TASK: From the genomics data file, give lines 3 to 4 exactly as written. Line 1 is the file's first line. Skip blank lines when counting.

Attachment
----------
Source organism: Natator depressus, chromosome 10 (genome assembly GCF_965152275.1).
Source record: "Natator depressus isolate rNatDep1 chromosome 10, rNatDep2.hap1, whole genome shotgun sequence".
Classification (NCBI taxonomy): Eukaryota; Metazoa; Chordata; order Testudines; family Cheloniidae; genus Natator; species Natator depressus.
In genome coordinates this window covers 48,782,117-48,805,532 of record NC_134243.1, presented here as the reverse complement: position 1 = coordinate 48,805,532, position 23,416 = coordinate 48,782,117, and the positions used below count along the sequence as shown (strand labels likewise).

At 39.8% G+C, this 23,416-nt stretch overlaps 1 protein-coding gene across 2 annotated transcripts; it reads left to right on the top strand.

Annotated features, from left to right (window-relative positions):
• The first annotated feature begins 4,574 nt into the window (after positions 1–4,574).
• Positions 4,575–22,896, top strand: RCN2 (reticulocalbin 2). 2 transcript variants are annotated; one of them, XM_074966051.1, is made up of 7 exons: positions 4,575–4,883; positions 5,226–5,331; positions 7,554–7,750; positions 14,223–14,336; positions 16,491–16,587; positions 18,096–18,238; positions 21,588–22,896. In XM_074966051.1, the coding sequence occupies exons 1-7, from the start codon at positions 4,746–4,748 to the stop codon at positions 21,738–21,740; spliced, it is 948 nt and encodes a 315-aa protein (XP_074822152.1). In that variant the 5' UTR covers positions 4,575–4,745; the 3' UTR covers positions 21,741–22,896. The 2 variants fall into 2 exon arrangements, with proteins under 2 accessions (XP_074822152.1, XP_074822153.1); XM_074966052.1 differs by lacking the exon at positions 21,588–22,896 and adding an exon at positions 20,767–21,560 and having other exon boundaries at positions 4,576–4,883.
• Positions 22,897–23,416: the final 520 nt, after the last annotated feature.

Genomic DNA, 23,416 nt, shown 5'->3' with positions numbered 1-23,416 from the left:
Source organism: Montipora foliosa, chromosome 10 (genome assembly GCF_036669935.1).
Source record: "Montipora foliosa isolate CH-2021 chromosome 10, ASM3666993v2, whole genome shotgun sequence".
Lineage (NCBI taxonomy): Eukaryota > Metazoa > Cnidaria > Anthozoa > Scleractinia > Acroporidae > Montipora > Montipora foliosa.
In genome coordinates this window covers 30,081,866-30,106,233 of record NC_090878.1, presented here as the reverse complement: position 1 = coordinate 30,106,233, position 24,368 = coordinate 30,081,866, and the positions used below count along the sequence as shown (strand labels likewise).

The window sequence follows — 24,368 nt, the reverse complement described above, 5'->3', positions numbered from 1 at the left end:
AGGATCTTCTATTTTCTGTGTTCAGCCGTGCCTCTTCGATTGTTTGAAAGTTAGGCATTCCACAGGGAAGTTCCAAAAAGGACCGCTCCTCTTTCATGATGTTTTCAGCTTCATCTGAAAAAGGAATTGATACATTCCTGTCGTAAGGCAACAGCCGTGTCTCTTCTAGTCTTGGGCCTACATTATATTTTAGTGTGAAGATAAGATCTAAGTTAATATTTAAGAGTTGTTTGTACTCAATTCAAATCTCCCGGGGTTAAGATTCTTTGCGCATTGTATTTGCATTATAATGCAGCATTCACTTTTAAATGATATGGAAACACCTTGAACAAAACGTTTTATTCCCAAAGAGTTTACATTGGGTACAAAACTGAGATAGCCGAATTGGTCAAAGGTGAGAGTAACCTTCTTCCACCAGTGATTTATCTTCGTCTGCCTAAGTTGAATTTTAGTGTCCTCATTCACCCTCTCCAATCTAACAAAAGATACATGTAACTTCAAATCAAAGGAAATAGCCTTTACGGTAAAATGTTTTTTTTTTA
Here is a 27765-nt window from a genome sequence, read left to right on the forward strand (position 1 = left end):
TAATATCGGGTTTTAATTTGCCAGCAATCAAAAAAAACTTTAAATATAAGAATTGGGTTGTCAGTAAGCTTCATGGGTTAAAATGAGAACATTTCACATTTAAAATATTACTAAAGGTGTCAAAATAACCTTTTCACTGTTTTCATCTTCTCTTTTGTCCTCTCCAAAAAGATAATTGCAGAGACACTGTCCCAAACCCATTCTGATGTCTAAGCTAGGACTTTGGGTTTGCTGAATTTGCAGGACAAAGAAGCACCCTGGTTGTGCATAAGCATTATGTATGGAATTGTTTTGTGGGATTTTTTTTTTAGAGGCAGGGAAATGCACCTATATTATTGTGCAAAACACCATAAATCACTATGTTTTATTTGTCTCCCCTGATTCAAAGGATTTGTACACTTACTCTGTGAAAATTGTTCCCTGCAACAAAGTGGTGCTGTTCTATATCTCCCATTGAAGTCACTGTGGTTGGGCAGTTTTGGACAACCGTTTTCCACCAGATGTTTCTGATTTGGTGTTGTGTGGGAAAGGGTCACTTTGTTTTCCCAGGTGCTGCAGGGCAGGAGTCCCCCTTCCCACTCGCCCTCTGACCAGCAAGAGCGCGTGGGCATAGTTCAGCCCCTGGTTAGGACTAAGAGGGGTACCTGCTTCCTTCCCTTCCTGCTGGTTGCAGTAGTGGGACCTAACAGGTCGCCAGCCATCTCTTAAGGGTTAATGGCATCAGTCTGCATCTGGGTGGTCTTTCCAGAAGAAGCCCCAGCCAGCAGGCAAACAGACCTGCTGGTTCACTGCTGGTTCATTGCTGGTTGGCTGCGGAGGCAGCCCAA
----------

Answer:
Classification (NCBI taxonomy): Eukaryota; Metazoa; Chordata; order Testudines; family Cheloniidae; genus Natator; species Natator depressus.
In genome coordinates this window covers 48,782,117-48,805,532 of record NC_134243.1, presented here as the reverse complement: position 1 = coordinate 48,805,532, position 23,416 = coordinate 48,782,117, and the positions used below count along the sequence as shown (strand labels likewise).